Grapevine: Television innovation in Jerusalem

Second annual Innovation in TV conference to be held at the YMCA.

Stone houses in Jerusalem (photo credit: Adi Benzaken)
Stone houses in Jerusalem
(photo credit: Adi Benzaken)
MORE THAN 1,000 executives and businesspeople connected with television are expected to converge on Jerusalem next week for the second annual Innovation in TV conference, to be held at the YMCA on November 4 and 5. The date coincides with the 20th anniversary of commercial television in Israel.
Channel 2, after a prolonged period of experimental transmissions, officially began broadcasting on November 4, 1993, making print media headlines with its first commercial – which was Castro’s double-flasher scene starring Yael Abecassis and Lior Miller. Channel 2 paved the way for Channel 10, which began broadcasting on January 28, 2002, but has been in financial straits for most of its history – and is once again in danger of being closed down due to low ratings, lack of profits and the tens of millions of dollars lost by key investors.
Meanwhile, keynote speakers at the INTV conference will include Bob Greenblatt, chairman, NBC Entertainment; Mikkel Bondesen, CEO, UFUSE (The Killing); Gary Carter, chairman of northern Europe, Shine Group, UK; David Eilenberg, senior vice president of unscripted development, TBS and TNT; David Ellender, CEO, FremantleMedia International and Kids; and Justin Gorman, head of entertainment, Channel 4 UK.
Senior representatives of NBC, WBE, HuffPost, TNT, TBS and Hulu will be among the many participants from the US and Europe. On its second day, the conference will feature the Promaxbda Creative Clinic, led by Kendrick Reid, senior vice president and executive director of brand strategy development for BET Networks.
IN RECENT years, many of Israel’s leading chefs have become screen and stage celebrities, hosting their own TV programs and participating in food-oriented panel discussions. They also author cookbooks. Some, such as Jerusalem’s Shmil Holland, in addition to the above, also lecture. Holland has a wonderful lecture on the origins and influences of Jewish Eastern European cuisine, particularly that of Poland. He will deliver it within the context of Polish Food Week, which is being held mostly in Tel Aviv, but also in Jerusalem and Haifa.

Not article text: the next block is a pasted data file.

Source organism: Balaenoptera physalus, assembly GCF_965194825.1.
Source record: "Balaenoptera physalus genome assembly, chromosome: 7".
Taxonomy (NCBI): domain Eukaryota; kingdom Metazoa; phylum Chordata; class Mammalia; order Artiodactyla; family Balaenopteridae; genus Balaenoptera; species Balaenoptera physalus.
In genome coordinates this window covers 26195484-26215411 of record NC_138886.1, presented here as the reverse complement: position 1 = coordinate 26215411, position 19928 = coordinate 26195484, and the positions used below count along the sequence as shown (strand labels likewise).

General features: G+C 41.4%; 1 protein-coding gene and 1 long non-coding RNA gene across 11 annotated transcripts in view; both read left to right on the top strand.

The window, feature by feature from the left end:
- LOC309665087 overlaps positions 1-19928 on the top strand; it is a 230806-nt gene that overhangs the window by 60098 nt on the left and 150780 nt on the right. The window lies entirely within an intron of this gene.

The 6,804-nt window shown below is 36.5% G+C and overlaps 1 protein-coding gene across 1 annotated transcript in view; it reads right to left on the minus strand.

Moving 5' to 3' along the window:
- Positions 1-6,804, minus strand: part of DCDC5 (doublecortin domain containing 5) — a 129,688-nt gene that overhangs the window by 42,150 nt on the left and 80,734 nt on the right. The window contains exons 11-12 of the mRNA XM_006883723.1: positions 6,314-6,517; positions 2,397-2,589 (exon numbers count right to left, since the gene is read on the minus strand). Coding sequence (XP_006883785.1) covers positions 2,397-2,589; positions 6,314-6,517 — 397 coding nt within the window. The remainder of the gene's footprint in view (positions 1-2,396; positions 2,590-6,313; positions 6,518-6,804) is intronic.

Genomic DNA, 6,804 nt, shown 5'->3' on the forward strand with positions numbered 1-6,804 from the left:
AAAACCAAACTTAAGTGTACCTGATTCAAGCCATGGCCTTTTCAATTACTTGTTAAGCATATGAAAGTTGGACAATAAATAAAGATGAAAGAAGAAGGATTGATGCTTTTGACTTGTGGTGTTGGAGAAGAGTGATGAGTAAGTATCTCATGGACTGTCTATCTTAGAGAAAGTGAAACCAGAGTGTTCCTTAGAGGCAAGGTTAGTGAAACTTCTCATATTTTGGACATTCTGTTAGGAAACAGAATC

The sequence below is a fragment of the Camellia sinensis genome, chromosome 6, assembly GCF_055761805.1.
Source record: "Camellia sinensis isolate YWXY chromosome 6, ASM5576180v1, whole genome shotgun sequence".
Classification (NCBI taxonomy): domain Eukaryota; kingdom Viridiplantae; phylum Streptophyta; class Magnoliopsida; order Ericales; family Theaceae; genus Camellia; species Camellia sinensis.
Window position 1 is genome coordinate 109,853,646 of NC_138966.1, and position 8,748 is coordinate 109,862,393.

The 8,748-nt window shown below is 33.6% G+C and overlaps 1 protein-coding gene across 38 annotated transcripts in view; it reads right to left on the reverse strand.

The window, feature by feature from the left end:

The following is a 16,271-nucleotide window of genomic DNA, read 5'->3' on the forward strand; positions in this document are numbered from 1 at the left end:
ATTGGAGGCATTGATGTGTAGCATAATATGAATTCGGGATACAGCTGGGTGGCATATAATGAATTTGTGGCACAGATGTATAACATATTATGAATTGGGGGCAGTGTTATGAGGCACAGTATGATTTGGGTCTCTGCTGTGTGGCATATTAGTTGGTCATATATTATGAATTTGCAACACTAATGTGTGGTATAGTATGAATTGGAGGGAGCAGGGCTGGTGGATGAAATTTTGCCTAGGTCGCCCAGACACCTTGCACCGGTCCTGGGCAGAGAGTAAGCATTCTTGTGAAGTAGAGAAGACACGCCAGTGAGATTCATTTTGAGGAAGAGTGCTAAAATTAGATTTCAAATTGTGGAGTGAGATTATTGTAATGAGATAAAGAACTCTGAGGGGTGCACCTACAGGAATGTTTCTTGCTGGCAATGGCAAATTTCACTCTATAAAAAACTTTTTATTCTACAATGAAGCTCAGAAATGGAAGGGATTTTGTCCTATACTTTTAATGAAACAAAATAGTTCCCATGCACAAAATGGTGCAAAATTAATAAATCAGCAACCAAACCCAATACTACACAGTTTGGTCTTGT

The product of a Polish background, Holland – who is a professional chef, food historian and author, and really loves what he does – will lecture at the First Station Complex on Tuesday, November 5 at 8 p.m. He will also be conducting a workshop on November 7.
ALTHOUGH THERE was a celebration of sorts in Nir Barkat’s campaign headquarters when the results of the mayoral race were announced, the real celebration took place last Saturday night at the View Banquet Halls in the Talpiot Industrial Zone, where 2,000 people comprising many sectors of the capital’s demographic mosaic gathered to eat, drink and be merry. The premises were decorated with some of Barkat’s campaign posters.
CLEANING THE city was one of the key elements of Moshe Lion’s almost-successful election campaign. Considering how much more money was spent on Barkat’s campaign than on Lion’s, and how much effort was put into impressing upon the electorate that Lion was an outsider with insufficient knowledge of what makes Jerusalem tick, he did extremely well even if he was defeated.
The dirt in Jerusalem really bothered Lion, especially in the street in which the prime minister lives, because it is a street frequently traversed by tourists. He raised this issue so frequently during his campaign that a couple of weeks before the elections, the dilapidated garbage bins with missing lids were replaced by brand new bins that all had lids. The garbage was collected every morning, and the street was infinitely cleaner than it had been for years.